Biden Administration Floods Cities with Released Migrants

‘Do as I say, not as I do’ — the hypocrisy is glaring

By Andrew R. Arthur on October 24, 2022

Efforts by GOP governors in Texas and Arizona to bus illegal migrants released by DHS in their states to northern — and largely Democratic-controlled — cities have been a hot topic for the last few months. On October 19, the Washington Times has reported that: “The Biden administration is trouncing Texas and Arizona in sheer volume in the battle over busing migrants.” To quote a spokesman for Arizona Governor Doug Ducey (R), “This seems to be a case of ‘do as I say, not as I do’.”

Governors’ Transport Program. In March, DHS started releasing illegal migrants into small Texas towns miles from the border. To take some of the pressure off those overwhelmed towns, Texas Governor Greg Abbott (R) announced on April 6 that he would offer released migrants bus rides to Washington, D.C.

Abbott was soon joined in this migrant busing program by Arizona Governor Doug Ducey (R), and by late July, around 3,500 migrants had been transported to the National Capital area by the two states. That’s when D.C. Mayor Muriel Bowser (D) asked for federal help to deal with her migrant surge.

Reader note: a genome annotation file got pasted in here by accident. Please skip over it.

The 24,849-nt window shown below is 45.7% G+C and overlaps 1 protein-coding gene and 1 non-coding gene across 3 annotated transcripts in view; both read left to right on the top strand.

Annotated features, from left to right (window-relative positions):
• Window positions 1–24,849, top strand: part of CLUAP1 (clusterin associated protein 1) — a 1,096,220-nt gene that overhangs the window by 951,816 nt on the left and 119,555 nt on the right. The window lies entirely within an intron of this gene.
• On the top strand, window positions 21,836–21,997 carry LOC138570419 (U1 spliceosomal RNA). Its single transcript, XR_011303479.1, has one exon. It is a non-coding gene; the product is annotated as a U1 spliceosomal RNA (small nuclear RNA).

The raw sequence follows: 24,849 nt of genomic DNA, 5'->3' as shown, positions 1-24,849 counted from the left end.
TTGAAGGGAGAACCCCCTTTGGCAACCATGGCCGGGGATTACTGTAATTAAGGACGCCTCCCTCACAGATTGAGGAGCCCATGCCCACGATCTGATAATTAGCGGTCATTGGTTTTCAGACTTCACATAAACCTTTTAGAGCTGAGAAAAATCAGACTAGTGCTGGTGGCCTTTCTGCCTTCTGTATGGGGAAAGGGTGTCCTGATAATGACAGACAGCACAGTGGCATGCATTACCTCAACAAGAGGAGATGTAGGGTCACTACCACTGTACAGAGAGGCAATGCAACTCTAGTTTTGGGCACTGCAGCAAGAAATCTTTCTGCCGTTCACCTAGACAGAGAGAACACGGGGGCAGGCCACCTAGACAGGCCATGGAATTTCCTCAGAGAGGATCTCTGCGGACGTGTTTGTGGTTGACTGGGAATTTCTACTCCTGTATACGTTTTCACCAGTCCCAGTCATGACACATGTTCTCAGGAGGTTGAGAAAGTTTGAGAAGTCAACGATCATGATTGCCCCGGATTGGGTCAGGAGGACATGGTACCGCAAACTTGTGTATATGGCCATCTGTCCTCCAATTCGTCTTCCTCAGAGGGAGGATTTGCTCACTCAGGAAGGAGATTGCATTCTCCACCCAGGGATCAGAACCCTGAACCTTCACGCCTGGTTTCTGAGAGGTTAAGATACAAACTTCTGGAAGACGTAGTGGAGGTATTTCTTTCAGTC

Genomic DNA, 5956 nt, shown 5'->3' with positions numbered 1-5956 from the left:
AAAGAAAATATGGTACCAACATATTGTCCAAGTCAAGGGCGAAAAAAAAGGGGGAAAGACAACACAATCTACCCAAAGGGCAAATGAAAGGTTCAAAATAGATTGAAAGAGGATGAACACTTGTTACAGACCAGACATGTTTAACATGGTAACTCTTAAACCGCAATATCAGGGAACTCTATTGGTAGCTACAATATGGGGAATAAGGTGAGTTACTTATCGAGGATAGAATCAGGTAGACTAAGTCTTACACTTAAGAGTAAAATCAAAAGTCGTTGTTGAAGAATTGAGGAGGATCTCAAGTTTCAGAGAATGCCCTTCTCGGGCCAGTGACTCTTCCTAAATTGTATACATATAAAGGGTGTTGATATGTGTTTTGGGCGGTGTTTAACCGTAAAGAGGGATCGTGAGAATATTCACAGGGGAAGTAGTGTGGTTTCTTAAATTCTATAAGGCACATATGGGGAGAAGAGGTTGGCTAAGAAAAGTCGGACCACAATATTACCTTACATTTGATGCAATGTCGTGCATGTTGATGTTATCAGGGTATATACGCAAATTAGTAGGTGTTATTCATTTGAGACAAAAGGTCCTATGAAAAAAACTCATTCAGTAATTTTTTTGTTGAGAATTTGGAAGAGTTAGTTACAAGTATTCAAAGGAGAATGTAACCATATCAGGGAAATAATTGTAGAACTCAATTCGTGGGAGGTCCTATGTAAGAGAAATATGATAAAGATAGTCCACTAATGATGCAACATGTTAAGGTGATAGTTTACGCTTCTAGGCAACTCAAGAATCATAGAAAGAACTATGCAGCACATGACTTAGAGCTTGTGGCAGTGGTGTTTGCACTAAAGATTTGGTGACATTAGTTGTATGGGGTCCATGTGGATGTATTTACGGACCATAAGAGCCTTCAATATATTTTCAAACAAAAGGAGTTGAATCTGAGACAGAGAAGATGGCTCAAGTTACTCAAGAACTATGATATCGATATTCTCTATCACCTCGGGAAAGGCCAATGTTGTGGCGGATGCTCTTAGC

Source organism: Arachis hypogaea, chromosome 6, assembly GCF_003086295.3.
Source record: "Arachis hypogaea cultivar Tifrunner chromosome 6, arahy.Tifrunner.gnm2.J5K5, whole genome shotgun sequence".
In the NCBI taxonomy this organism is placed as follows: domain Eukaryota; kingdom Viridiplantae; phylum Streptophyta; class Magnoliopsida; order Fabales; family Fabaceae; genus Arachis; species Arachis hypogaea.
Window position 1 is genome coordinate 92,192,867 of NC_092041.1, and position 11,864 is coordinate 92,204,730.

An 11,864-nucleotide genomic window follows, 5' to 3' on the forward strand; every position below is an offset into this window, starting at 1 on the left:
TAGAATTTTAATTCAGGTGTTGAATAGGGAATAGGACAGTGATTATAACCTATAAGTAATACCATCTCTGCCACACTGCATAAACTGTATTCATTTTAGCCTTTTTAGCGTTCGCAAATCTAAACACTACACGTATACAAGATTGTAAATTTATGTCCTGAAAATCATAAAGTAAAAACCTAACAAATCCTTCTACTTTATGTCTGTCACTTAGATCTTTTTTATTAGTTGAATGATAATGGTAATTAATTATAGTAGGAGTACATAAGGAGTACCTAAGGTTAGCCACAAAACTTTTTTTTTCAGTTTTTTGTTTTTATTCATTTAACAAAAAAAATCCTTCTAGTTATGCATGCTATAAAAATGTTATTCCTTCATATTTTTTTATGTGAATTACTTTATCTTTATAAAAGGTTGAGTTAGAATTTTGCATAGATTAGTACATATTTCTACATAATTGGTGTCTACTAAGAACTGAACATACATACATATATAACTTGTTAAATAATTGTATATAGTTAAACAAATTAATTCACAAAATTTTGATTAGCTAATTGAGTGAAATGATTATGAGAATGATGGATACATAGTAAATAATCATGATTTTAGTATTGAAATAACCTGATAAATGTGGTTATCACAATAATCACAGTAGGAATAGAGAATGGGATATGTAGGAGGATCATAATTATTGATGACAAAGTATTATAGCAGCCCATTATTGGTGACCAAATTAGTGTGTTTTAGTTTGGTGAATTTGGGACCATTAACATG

Around the same time, New York City Mayor Eric Adams (D) sought federal assistance in dealing with migrants in his city, as well. Although Adams blamed NYC’s migrant influx on buses sent by Abbott and Ducey, that apparently wasn’t the case, but the mayor’s claims quickly encouraged Texas to send migrants to New York City, too.

Chicago was added to the itinerary for Abbott’s buses in August, and by October 7, the Texas Tribune reported that more than 10,000 migrants had been sent to the three cities by the Lone Star State.

That does not count more than 280 busloads of migrants the city of El Paso (which is controlled by Democrats) has bused to New York City, Chicago, and Miami or 50 migrants who were flown by Florida Governor Ron DeSantis (R) to Martha’s Vineyard, Mass., in September.

The Times reports that the state of Texas has transported 12,500-plus migrants in toto, 8,200 of them to Washington, D.C., 3,300 to NYC, and 1,000 to Chicago, while the state of Arizona has sent out 2,200 others, all to D.C.

The Cities’ Response. In response to the migrants arriving in her city, Bowser declared a public health emergency in early September, creating a new Office of Migrant Services within D.C.’s Department of Human Services. That office is tasked with providing “basic needs to arriving migrants, including meals, transportation, urgent medical care, and transportation to connect people to resettlement services”.